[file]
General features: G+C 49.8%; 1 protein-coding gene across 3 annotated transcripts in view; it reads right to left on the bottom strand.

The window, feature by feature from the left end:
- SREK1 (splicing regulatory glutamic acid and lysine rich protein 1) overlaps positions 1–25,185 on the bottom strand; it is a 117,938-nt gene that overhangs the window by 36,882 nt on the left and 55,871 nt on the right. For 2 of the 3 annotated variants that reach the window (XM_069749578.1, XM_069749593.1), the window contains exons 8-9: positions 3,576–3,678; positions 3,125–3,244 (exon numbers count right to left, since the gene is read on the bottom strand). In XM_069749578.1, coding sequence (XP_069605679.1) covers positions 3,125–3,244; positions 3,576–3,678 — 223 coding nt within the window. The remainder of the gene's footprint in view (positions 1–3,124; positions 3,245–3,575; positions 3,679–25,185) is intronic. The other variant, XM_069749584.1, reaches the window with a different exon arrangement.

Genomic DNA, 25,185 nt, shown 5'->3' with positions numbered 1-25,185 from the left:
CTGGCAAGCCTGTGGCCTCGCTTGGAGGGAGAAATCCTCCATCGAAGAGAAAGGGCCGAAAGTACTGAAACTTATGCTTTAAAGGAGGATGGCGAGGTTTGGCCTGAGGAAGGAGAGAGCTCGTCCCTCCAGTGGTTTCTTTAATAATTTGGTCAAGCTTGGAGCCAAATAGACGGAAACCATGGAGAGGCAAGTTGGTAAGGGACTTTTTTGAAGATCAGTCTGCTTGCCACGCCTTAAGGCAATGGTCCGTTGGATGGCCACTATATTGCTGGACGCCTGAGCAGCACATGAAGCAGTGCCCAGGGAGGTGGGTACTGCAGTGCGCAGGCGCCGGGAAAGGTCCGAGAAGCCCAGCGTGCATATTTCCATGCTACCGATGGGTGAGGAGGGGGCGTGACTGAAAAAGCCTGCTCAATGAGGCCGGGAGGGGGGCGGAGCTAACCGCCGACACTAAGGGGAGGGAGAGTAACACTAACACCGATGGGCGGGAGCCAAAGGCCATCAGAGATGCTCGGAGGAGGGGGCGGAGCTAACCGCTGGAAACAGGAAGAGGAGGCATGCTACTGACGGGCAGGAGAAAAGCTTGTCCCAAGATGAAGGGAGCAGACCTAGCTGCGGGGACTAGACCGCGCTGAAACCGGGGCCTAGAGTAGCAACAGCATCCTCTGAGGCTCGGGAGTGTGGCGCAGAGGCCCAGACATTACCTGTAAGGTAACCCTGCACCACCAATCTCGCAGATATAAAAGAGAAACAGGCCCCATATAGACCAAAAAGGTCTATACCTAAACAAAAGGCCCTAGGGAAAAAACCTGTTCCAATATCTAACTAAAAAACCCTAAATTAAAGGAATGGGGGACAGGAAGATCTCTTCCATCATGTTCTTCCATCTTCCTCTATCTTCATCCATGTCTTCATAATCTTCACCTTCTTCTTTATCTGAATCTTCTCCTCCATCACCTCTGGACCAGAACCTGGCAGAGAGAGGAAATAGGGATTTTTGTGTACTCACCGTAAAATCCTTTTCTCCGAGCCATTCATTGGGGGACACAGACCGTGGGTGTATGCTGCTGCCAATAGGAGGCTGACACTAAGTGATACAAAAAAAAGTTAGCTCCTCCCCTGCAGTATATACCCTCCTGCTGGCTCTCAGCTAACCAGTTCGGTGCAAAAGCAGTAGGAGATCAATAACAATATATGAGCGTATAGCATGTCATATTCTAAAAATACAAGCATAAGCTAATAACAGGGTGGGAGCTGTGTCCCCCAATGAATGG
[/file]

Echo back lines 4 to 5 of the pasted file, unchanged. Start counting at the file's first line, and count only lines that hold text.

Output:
Genomic DNA, 25,185 nt, shown 5'->3' with positions numbered 1-25,185 from the left:
CTGGCAAGCCTGTGGCCTCGCTTGGAGGGAGAAATCCTCCATCGAAGAGAAAGGGCCGAAAGTACTGAAACTTATGCTTTAAAGGAGGATGGCGAGGTTTGGCCTGAGGAAGGAGAGAGCTCGTCCCTCCAGTGGTTTCTTTAATAATTTGGTCAAGCTTGGAGCCAAATAGACGGAAACCATGGAGAGGCAAGTTGGTAAGGGACTTTTTTGAAGATCAGTCTGCTTGCCACGCCTTAAGGCAATGGTCCGTTGGATGGCCACTATATTGCTGGACGCCTGAGCAGCACATGAAGCAGTGCCCAGGGAGGTGGGTACTGCAGTGCGCAGGCGCCGGGAAAGGTCCGAGAAGCCCAGCGTGCATATTTCCATGCTACCGATGGGTGAGGAGGGGGCGTGACTGAAAAAGCCTGCTCAATGAGGCCGGGAGGGGGGCGGAGCTAACCGCCGACACTAAGGGGAGGGAGAGTAACACTAACACCGATGGGCGGGAGCCAAAGGCCATCAGAGATGCTCGGAGGAGGGGGCGGAGCTAACCGCTGGAAACAGGAAGAGGAGGCATGCTACTGACGGGCAGGAGAAAAGCTTGTCCCAAGATGAAGGGAGCAGACCTAGCTGCGGGGACTAGACCGCGCTGAAACCGGGGCCTAGAGTAGCAACAGCATCCTCTGAGGCTCGGGAGTGTGGCGCAGAGGCCCAGACATTACCTGTAAGGTAACCCTGCACCACCAATCTCGCAGATATAAAAGAGAAACAGGCCCCATATAGACCAAAAAGGTCTATACCTAAACAAAAGGCCCTAGGGAAAAAACCTGTTCCAATATCTAACTAAAAAACCCTAAATTAAAGGAATGGGGGACAGGAAGATCTCTTCCATCATGTTCTTCCATCTTCCTCTATCTTCATCCATGTCTTCATAATCTTCACCTTCTTCTTTATCTGAATCTTCTCCTCCATCACCTCTGGACCAGAACCTGGCAGAGAGAGGAAATAGGGATTTTTGTGTACTCACCGTAAAATCCTTTTCTCCGAGCCATTCATTGGGGGACACAGACCGTGGGTGTATGCTGCTGCCAATAGGAGGCTGACACTAAGTGATACAAAAAAAAGTTAGCTCCTCCCCTGCAGTATATACCCTCCTGCTGGCTCTCAGCTAACCAGTTCGGTGCAAAAGCAGTAGGAGATCAATAACAATATATGAGCGTATAGCATGTCATATTCTAAAAATACAAGCATAAGCTAATAACAGGGTGGGAGCTGTGTCCCCCAATGAATGG